Painting Description and Analysis:
Botero's playful reproduction of Da Vinci's Mona Lisa
is a canvas imbued with the humour so characteristic of the artist's style. Known for his over-sized figures and forms that are often taken jovially as 'fat' people, Botero explained that: "An artist is attracted to certain kinds of form without knowing why. You adopt a position intuitively; only later do you attempt to rationalize or even justify it." He continues by saying “I don’t depict fat people. The deformation you see is a result of my involvement with painting.”
After winning second prize in the Salón de Artistas Colombianos in 1952, Botero used his winnings to travel to Europe to study the Old Masters. This grand tour of the major art capitals allowed Botero to forge his own idiosyncratic take on formal depiction. This elastic and transformational approach to the physicality of both figures and objects was initially inspired by a small drawing of a mandolin which, when the artist slightly altered its shape, underwent an imagined transformation in sound. Botero, conjuring an imagined sound through the distortion of an represented instrument, operates therefore on the level of the potential of change in the physical world, enacted through an aesthetic change in the form of an object.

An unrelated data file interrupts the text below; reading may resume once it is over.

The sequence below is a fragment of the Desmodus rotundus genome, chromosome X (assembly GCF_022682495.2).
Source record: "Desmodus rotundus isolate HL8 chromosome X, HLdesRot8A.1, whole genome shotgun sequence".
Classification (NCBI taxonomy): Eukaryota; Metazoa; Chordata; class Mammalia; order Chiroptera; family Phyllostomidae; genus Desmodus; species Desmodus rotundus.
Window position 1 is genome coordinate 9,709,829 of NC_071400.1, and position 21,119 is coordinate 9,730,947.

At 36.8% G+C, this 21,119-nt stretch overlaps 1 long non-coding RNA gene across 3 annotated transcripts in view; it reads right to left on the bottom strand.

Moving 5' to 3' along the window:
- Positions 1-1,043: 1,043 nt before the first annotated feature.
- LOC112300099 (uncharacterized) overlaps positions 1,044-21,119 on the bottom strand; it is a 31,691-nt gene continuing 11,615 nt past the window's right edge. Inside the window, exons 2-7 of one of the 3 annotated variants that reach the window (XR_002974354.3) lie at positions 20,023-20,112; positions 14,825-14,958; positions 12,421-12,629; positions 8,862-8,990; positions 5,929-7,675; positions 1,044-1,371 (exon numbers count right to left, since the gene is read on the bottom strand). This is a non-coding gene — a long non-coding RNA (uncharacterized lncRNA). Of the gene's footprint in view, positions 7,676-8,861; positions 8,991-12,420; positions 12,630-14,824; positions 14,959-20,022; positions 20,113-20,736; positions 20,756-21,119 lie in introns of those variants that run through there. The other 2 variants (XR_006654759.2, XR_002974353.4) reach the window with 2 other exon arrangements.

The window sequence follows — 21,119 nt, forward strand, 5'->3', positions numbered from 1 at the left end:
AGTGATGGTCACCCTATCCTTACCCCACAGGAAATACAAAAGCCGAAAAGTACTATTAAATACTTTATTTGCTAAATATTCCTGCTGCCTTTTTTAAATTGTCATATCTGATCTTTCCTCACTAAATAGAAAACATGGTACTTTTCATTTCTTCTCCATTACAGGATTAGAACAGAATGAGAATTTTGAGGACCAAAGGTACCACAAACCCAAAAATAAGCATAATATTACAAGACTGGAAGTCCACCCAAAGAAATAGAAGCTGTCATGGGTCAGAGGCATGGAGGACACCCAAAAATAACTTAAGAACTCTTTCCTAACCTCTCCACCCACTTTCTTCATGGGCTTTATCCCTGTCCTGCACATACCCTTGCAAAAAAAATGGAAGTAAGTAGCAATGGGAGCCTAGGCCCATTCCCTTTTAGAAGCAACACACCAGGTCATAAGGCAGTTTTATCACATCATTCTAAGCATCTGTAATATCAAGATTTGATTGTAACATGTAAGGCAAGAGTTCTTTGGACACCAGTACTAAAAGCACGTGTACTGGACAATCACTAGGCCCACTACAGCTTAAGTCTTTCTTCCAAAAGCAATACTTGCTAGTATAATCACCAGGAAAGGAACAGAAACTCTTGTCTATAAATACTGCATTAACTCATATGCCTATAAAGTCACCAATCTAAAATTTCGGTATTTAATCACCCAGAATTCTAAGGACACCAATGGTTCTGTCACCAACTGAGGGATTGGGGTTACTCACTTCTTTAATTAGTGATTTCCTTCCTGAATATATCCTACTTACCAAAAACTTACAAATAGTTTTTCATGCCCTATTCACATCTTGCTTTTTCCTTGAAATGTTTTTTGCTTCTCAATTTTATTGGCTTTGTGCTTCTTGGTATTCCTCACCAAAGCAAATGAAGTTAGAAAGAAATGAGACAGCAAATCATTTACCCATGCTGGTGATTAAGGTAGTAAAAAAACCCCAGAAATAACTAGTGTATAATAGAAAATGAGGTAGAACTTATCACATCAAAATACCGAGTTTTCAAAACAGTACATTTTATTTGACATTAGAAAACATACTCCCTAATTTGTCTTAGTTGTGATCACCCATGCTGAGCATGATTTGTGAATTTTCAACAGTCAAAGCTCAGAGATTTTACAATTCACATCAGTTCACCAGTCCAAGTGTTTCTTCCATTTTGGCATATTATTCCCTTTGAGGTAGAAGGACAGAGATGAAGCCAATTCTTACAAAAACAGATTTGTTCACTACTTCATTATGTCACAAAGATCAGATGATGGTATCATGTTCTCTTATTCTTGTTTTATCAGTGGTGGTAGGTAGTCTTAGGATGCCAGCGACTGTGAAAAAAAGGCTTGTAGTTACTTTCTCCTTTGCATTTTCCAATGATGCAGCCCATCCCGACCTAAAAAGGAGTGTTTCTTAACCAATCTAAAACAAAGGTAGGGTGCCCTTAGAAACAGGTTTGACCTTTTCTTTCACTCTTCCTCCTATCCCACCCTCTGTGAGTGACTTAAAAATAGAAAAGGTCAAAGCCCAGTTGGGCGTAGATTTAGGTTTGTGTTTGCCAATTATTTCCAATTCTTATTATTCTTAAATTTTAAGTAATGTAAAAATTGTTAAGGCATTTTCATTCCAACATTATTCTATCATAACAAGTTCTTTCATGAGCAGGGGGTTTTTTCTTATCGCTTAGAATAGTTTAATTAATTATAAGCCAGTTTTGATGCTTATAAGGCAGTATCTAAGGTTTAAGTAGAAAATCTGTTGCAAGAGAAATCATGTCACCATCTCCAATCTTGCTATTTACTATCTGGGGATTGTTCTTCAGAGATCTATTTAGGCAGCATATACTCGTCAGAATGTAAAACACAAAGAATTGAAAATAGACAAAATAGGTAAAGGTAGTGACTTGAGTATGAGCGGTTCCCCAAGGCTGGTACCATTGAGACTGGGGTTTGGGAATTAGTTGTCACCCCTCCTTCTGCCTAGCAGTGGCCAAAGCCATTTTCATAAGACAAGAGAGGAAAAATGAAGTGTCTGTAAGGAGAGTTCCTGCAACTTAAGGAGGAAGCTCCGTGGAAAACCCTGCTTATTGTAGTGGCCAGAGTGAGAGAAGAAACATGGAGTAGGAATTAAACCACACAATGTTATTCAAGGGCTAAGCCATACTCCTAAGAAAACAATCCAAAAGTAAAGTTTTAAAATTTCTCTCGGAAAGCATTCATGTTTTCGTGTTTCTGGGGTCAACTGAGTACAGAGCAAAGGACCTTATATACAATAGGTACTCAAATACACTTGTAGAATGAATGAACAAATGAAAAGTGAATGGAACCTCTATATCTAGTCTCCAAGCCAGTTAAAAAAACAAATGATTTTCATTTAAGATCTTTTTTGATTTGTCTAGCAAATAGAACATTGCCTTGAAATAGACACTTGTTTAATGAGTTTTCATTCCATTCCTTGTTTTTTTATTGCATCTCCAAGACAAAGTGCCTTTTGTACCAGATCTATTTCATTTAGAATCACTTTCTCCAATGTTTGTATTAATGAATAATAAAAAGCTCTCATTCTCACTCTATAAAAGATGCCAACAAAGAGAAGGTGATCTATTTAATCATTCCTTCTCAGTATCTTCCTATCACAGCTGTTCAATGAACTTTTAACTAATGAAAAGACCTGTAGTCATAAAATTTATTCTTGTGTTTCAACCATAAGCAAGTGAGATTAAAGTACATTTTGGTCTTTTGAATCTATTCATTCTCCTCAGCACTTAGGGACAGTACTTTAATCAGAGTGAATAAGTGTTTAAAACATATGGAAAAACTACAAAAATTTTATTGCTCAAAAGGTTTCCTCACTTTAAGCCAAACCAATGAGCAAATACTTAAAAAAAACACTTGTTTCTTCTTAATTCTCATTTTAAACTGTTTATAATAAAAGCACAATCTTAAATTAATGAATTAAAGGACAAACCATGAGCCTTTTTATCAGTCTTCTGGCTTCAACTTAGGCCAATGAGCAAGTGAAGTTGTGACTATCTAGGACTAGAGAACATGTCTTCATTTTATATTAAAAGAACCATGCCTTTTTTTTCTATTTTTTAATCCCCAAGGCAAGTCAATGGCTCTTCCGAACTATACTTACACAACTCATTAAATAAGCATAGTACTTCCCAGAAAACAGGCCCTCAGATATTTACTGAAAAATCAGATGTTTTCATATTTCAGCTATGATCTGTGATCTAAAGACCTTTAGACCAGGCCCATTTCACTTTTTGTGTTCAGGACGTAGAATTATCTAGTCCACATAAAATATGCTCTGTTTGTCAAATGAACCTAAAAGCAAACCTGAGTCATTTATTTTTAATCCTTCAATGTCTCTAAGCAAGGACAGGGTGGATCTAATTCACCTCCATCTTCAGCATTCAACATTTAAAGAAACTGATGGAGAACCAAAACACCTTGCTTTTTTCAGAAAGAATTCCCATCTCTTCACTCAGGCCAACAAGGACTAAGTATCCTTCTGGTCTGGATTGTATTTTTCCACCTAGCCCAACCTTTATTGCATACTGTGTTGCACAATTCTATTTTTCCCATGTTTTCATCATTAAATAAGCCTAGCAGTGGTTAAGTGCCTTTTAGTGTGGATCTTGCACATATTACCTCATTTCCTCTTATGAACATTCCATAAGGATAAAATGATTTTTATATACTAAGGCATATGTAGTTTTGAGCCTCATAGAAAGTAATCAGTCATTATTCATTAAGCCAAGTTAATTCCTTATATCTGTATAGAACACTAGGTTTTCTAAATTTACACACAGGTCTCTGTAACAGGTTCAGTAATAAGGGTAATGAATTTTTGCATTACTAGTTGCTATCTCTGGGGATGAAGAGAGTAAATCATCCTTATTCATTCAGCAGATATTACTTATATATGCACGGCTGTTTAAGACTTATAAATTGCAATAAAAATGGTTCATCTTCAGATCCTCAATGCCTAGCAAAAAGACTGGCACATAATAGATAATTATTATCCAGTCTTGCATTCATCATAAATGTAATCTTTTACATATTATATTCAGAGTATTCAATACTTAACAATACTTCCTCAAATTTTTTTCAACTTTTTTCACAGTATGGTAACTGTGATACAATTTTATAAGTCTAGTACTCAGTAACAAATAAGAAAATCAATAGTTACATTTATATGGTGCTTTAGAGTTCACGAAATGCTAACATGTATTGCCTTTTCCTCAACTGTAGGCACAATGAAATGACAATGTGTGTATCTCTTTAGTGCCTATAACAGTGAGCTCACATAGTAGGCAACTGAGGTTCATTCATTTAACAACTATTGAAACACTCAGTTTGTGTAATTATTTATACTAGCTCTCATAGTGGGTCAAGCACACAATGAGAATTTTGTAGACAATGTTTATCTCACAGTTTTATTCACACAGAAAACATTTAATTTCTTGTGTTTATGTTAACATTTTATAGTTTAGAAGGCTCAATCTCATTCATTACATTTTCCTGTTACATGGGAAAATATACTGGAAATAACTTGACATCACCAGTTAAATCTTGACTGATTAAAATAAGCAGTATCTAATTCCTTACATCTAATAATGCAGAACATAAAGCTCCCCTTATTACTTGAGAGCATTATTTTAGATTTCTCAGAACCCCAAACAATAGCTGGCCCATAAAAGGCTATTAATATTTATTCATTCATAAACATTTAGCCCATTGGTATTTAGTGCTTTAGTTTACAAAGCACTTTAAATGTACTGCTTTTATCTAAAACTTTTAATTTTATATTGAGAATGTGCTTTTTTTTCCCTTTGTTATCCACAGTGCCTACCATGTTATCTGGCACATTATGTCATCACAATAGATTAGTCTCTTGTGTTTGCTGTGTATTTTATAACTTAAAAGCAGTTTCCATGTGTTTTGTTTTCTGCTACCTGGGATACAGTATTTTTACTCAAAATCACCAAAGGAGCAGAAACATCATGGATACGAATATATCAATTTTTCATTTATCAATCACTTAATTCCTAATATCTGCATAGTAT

Though he often recreated his predecessors’ paintings, Botero did not always approach the originals reverentially. After travelling to view the work of the Renaissance
masters, Botero ended his journey with a trip to Mexico and discovered the famous muralists Diego Rivera
and José Clemente Orozco, whose dominant, larger-than-life figures would meld with the Western work he had seen on his tour into his own characteristic style. Without a doubt Botero's reproduction of the Mona Lisa
is symbolic of this fusion.
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